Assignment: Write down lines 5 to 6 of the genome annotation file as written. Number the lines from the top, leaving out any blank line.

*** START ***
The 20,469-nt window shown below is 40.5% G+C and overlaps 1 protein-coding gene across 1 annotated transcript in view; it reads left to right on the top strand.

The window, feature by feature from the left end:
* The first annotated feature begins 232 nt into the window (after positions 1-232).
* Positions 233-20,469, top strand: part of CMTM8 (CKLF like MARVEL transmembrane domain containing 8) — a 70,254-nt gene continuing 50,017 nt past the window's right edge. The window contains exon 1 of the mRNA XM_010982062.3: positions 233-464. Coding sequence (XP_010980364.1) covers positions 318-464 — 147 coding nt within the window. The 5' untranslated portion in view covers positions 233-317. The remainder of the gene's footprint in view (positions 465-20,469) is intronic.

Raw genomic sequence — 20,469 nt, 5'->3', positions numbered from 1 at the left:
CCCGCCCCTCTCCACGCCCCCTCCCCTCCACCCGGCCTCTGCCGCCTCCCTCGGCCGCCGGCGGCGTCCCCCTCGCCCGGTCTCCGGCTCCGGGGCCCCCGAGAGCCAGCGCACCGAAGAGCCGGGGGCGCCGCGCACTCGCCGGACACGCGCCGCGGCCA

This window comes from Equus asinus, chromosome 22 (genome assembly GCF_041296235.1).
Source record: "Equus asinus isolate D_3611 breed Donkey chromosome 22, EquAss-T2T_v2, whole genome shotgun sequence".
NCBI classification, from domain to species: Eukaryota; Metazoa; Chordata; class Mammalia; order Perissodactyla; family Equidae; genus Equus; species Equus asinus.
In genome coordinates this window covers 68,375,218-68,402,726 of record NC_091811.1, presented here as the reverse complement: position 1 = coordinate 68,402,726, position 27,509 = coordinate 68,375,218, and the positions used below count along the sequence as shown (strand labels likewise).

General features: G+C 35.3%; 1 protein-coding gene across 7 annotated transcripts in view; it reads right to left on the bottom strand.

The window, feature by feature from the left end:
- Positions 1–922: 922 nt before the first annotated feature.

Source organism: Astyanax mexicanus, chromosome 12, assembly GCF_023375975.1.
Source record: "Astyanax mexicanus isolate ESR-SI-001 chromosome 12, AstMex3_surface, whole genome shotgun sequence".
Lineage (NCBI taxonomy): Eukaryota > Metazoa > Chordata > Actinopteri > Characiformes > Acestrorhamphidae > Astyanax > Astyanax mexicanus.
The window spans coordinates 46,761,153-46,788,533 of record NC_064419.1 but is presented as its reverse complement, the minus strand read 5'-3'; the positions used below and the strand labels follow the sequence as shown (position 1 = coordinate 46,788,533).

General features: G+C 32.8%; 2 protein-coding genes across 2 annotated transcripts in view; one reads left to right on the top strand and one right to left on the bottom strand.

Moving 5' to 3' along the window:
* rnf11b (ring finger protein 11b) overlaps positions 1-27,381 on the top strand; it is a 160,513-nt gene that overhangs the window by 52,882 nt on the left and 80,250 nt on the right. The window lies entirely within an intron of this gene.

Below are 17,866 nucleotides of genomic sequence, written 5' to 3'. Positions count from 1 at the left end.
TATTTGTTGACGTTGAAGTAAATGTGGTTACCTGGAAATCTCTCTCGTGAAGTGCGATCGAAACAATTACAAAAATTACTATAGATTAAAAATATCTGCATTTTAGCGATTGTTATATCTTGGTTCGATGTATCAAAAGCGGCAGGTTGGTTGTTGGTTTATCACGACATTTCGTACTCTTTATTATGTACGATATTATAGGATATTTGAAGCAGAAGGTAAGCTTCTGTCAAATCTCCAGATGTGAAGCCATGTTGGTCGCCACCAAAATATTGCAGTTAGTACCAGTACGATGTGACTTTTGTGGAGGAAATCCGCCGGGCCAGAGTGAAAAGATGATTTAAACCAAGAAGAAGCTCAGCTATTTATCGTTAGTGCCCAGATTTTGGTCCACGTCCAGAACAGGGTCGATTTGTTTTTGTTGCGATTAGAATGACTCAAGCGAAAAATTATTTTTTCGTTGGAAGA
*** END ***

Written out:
Raw genomic sequence — 20,469 nt, 5'->3', positions numbered from 1 at the left:
CCCGCCCCTCTCCACGCCCCCTCCCCTCCACCCGGCCTCTGCCGCCTCCCTCGGCCGCCGGCGGCGTCCCCCTCGCCCGGTCTCCGGCTCCGGGGCCCCCGAGAGCCAGCGCACCGAAGAGCCGGGGGCGCCGCGCACTCGCCGGACACGCGCCGCGGCCA